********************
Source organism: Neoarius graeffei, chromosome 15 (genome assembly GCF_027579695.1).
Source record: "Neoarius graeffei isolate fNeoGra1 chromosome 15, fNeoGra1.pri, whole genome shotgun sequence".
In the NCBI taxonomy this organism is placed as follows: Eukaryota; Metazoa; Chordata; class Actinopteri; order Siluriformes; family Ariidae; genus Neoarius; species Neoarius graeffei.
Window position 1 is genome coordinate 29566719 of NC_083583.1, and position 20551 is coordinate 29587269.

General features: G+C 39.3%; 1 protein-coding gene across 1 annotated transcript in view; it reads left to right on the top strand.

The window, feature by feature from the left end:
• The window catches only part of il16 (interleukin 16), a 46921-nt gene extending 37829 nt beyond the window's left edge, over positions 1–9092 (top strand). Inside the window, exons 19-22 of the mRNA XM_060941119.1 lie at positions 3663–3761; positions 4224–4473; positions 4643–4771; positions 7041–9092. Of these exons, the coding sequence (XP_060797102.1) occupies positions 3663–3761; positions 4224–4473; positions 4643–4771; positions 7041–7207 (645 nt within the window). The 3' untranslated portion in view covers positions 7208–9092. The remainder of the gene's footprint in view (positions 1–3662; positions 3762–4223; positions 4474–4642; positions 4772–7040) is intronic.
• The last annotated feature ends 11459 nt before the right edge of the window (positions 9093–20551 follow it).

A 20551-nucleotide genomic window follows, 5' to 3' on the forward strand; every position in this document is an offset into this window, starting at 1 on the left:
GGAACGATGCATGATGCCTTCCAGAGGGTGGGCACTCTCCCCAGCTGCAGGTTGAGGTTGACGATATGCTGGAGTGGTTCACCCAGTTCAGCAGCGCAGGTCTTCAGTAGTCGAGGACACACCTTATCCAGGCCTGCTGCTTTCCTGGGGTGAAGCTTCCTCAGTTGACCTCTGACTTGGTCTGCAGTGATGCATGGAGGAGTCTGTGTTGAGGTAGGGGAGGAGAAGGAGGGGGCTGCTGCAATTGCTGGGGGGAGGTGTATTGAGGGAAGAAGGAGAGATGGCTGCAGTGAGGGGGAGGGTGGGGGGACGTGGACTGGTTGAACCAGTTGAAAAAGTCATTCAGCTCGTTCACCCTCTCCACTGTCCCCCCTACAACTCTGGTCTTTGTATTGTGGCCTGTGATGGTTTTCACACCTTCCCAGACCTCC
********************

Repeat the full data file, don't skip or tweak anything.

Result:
Source organism: Neoarius graeffei, chromosome 15 (genome assembly GCF_027579695.1).
Source record: "Neoarius graeffei isolate fNeoGra1 chromosome 15, fNeoGra1.pri, whole genome shotgun sequence".
In the NCBI taxonomy this organism is placed as follows: Eukaryota; Metazoa; Chordata; class Actinopteri; order Siluriformes; family Ariidae; genus Neoarius; species Neoarius graeffei.
Window position 1 is genome coordinate 29566719 of NC_083583.1, and position 20551 is coordinate 29587269.

General features: G+C 39.3%; 1 protein-coding gene across 1 annotated transcript in view; it reads left to right on the top strand.

The window, feature by feature from the left end:
• The window catches only part of il16 (interleukin 16), a 46921-nt gene extending 37829 nt beyond the window's left edge, over positions 1–9092 (top strand). Inside the window, exons 19-22 of the mRNA XM_060941119.1 lie at positions 3663–3761; positions 4224–4473; positions 4643–4771; positions 7041–9092. Of these exons, the coding sequence (XP_060797102.1) occupies positions 3663–3761; positions 4224–4473; positions 4643–4771; positions 7041–7207 (645 nt within the window). The 3' untranslated portion in view covers positions 7208–9092. The remainder of the gene's footprint in view (positions 1–3662; positions 3762–4223; positions 4474–4642; positions 4772–7040) is intronic.
• The last annotated feature ends 11459 nt before the right edge of the window (positions 9093–20551 follow it).

A 20551-nucleotide genomic window follows, 5' to 3' on the forward strand; every position in this document is an offset into this window, starting at 1 on the left:
GGAACGATGCATGATGCCTTCCAGAGGGTGGGCACTCTCCCCAGCTGCAGGTTGAGGTTGACGATATGCTGGAGTGGTTCACCCAGTTCAGCAGCGCAGGTCTTCAGTAGTCGAGGACACACCTTATCCAGGCCTGCTGCTTTCCTGGGGTGAAGCTTCCTCAGTTGACCTCTGACTTGGTCTGCAGTGATGCATGGAGGAGTCTGTGTTGAGGTAGGGGAGGAGAAGGAGGGGGCTGCTGCAATTGCTGGGGGGAGGTGTATTGAGGGAAGAAGGAGAGATGGCTGCAGTGAGGGGGAGGGTGGGGGGACGTGGACTGGTTGAACCAGTTGAAAAAGTCATTCAGCTCGTTCACCCTCTCCACTGTCCCCCCTACAACTCTGGTCTTTGTATTGTGGCCTGTGATGGTTTTCACACCTTCCCAGACCTCC